On December 1st, the US Navy commissioned the Arleigh Burke class guided missile destroyer (DDG 116) named after one of America’s legendary Medal of Honor recipients: Thomas Hudner, Jr. of Concord, Massachusetts. It was my privilege to meet and correspond with Tom back in the early 2000’s as I was working on a Veterans’ Museum project. Tom died before the ship was commissioned but lived to know that he had been honored.
Tom was an incredibly humble man while at the same time incredibly tough. His story and that of his wing man, Jesse Brown, has been immortalized by Adam Makos in his recent book, Devotion (Ballantine Books, 2015).
This is a very short summary of their story:
Jesse Brown grew up as the son of a sharecropper in Mississippi and wanted to fly. He joined the Navy after President Truman issued an order de-segregating the armed forces in 1948. The Navy chose to assign him to flight school in upstate New York, rather than Pensacola, Florida because of continuing racial strife at Pensacola. Brown went on to become the Navy’s first black combat pilot.
Tom Hudner was born and raised in Massachusetts, where his family owned grocery stores. He had attended Phillips Exeter Academy before the US Naval Academy.
from flight school, Hudner and Brown were assigned to Korea and flew
F4U Corsairs, the famous WWII Navy propeller fighters modified for
ground attack missions in support of the troops. They ended up flying
missions during the battle of Chosin Reservoir in December 1950, when
the First Marine Division faced overwhelming odds in one of the toughest
battles in Marine Corps history. (See, On Desperate Ground by Hampton Sides, Doubleday 2018).
While on a mission, Jesse Brown was shot down by ground fire and crash-landed on the side of a hill, surrounded by Chinese regiments. Seeing that Brown had survived the crash but was trapped in his plane, Hudner chose not to ask permission (which would have been denied), and crashed his plane on the hill to try to save Brown. He did call for help and a helicopter flown by Charles Ward was dispatched. Brown’s leg had been crushed by the landing and Hudner and Ward spent 45 minutes trying to extract him as the temperature dropped and he passed in and out of consciousness, but they were unable to pull him out of the wreckage. Eventually, as nightfall approached and Chinese forces closed in, they realized that Jesse Brown had died, and they were forced to leave. The Captain of his aircraft carrier, the USS Leyte, said of Tom Hudner: “There has been no finer act of unselfish heroism in military history.”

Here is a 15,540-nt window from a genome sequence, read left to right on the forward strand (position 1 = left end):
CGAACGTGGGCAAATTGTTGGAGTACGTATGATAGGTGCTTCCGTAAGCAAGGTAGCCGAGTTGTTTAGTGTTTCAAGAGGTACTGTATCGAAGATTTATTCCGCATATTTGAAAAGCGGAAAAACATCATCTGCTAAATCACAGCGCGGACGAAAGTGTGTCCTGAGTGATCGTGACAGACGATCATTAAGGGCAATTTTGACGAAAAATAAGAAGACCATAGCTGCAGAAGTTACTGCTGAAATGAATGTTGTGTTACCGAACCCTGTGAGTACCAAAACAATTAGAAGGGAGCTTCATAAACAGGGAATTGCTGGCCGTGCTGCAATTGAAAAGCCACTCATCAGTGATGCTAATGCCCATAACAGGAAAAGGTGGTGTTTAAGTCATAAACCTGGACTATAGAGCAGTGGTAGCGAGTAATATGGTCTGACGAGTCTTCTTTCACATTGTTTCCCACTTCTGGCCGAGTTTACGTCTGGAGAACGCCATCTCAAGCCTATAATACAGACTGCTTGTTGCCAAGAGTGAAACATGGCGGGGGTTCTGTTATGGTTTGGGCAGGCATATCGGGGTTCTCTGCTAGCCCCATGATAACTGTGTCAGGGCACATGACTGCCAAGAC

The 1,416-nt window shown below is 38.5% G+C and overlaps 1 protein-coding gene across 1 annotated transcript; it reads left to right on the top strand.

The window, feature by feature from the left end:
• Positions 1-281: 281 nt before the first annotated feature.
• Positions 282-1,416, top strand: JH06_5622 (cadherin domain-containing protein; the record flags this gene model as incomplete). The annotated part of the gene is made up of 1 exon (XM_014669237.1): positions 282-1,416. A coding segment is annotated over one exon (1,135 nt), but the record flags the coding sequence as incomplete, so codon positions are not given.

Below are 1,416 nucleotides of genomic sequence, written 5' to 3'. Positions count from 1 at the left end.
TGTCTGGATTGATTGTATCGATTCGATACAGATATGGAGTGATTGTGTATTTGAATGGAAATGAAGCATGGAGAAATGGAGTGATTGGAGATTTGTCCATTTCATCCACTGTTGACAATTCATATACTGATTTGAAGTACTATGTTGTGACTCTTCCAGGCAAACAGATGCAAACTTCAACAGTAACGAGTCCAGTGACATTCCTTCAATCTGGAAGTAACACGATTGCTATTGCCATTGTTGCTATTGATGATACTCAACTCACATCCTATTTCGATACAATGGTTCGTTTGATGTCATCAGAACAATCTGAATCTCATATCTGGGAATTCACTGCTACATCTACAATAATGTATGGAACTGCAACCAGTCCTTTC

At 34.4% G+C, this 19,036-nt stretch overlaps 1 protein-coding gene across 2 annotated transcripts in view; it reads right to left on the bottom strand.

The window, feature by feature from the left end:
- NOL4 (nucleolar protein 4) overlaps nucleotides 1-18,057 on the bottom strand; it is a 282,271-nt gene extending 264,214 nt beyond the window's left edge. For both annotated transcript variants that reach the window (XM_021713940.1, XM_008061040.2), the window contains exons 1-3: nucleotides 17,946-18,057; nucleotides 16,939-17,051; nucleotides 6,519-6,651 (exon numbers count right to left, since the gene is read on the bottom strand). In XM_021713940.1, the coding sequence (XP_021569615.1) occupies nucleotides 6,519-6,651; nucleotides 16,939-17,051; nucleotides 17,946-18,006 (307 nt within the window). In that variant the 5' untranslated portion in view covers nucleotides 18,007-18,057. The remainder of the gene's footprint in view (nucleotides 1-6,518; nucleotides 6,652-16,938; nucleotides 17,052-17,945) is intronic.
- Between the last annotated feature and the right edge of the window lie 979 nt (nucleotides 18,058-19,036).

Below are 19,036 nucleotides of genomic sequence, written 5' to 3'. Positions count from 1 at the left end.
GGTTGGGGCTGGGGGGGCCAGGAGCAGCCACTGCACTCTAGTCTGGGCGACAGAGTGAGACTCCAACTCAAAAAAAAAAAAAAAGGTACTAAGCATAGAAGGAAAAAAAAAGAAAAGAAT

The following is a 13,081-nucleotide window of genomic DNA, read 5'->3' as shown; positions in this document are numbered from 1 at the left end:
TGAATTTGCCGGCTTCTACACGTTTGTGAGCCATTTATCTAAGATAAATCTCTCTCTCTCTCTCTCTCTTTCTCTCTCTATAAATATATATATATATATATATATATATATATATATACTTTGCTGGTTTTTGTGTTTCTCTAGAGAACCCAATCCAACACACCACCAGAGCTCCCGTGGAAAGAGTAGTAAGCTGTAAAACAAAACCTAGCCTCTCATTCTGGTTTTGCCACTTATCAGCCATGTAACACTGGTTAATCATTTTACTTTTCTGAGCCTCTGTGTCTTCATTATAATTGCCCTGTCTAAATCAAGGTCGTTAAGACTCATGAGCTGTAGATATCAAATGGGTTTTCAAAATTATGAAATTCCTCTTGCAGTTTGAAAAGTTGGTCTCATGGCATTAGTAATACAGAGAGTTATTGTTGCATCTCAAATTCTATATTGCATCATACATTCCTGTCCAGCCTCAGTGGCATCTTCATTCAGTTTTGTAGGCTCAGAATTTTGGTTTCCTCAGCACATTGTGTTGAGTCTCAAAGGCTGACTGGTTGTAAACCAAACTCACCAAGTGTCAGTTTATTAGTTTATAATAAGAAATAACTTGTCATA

In 1951, Tom Hudner returned to the United States and learned that he had received the Medal of Honor. Daisy Brown, Jesse Brown’s widow, attended a White House ceremony in which President Truman presented Tom with the Medal of Honor. He was the first serviceman in the Korean War to receive his nation’s highest honor.
President Truman presents the Medal of Honor to Thomas Hudner,
while Daisy Brown (Jesse Brown’s widow) looks on Tom spent the rest of his life giving speeches about Jesse and staying in touch with Daisy. He often travelled to Mississippi to see Daisy and her family and attend events honoring Jesse. He refused to talk about himself unless he was forced to do so in interviews. He also made a trip in 2013 to North Korea to try to find Jesse’s body, but he was unsuccessful in this. He died at the age of 93; he was interned with full military honors at Arlington on April 4, 2018. In what can only be described as an extraordinary tribute, General Joe Dunford, Chairman of the Joint Chiefs of Staff, personally attended the ceremony.
Jesse Brown’s granddaughter, Jessica Henry, attended the christening of the USS Thomas Hudner on April 1, 2017, and said “Our family was honored to be there for him.”
The USS Thomas Hudner
(In 1973, The United States Navy dedicated a Knox class destroyer in Jesse’s name (USS Jesse L. Brown), only the fourth naval vessel in American history to be named for a black American. Of course, Tom Hudner and his family were there to honor Jesse.)
Two heroes joined together for eternity. Role models not only for the armed forces, but for all of us. — Jim